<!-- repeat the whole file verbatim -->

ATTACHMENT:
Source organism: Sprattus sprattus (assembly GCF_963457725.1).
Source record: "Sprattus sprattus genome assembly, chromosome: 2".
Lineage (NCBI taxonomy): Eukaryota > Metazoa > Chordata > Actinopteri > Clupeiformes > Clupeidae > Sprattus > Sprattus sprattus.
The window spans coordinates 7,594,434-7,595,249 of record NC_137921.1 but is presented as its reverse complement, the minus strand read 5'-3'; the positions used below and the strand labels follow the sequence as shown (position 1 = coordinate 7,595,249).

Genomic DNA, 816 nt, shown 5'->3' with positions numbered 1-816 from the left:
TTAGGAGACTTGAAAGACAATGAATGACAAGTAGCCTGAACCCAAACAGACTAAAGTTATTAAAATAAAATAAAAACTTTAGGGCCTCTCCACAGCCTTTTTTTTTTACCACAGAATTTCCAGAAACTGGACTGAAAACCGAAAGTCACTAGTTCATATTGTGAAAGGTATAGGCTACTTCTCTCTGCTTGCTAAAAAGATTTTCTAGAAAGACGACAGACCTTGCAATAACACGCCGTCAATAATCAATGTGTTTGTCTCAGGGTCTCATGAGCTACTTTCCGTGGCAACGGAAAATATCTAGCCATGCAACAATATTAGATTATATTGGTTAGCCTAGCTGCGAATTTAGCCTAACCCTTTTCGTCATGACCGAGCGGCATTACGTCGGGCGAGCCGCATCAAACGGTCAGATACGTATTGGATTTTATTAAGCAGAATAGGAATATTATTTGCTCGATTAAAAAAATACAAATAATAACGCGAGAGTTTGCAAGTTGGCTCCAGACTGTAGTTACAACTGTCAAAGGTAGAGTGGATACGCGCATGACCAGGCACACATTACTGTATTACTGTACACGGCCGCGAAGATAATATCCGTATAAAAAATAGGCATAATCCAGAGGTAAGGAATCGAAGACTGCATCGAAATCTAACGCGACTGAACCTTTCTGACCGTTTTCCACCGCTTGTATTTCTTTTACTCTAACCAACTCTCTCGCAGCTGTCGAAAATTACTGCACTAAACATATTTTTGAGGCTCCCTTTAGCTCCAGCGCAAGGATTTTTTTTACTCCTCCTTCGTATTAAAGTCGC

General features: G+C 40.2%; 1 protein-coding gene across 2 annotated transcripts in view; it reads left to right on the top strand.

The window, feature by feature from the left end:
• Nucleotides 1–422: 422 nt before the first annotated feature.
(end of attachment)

Source organism: Sprattus sprattus (assembly GCF_963457725.1).
Source record: "Sprattus sprattus genome assembly, chromosome: 2".
Lineage (NCBI taxonomy): Eukaryota > Metazoa > Chordata > Actinopteri > Clupeiformes > Clupeidae > Sprattus > Sprattus sprattus.
The window spans coordinates 7,594,434-7,595,249 of record NC_137921.1 but is presented as its reverse complement, the minus strand read 5'-3'; the positions used below and the strand labels follow the sequence as shown (position 1 = coordinate 7,595,249).

Genomic DNA, 816 nt, shown 5'->3' with positions numbered 1-816 from the left:
TTAGGAGACTTGAAAGACAATGAATGACAAGTAGCCTGAACCCAAACAGACTAAAGTTATTAAAATAAAATAAAAACTTTAGGGCCTCTCCACAGCCTTTTTTTTTTACCACAGAATTTCCAGAAACTGGACTGAAAACCGAAAGTCACTAGTTCATATTGTGAAAGGTATAGGCTACTTCTCTCTGCTTGCTAAAAAGATTTTCTAGAAAGACGACAGACCTTGCAATAACACGCCGTCAATAATCAATGTGTTTGTCTCAGGGTCTCATGAGCTACTTTCCGTGGCAACGGAAAATATCTAGCCATGCAACAATATTAGATTATATTGGTTAGCCTAGCTGCGAATTTAGCCTAACCCTTTTCGTCATGACCGAGCGGCATTACGTCGGGCGAGCCGCATCAAACGGTCAGATACGTATTGGATTTTATTAAGCAGAATAGGAATATTATTTGCTCGATTAAAAAAATACAAATAATAACGCGAGAGTTTGCAAGTTGGCTCCAGACTGTAGTTACAACTGTCAAAGGTAGAGTGGATACGCGCATGACCAGGCACACATTACTGTATTACTGTACACGGCCGCGAAGATAATATCCGTATAAAAAATAGGCATAATCCAGAGGTAAGGAATCGAAGACTGCATCGAAATCTAACGCGACTGAACCTTTCTGACCGTTTTCCACCGCTTGTATTTCTTTTACTCTAACCAACTCTCTCGCAGCTGTCGAAAATTACTGCACTAAACATATTTTTGAGGCTCCCTTTAGCTCCAGCGCAAGGATTTTTTTTACTCCTCCTTCGTATTAAAGTCGC

General features: G+C 40.2%; 1 protein-coding gene across 2 annotated transcripts in view; it reads left to right on the top strand.

The window, feature by feature from the left end:
• Nucleotides 1–422: 422 nt before the first annotated feature.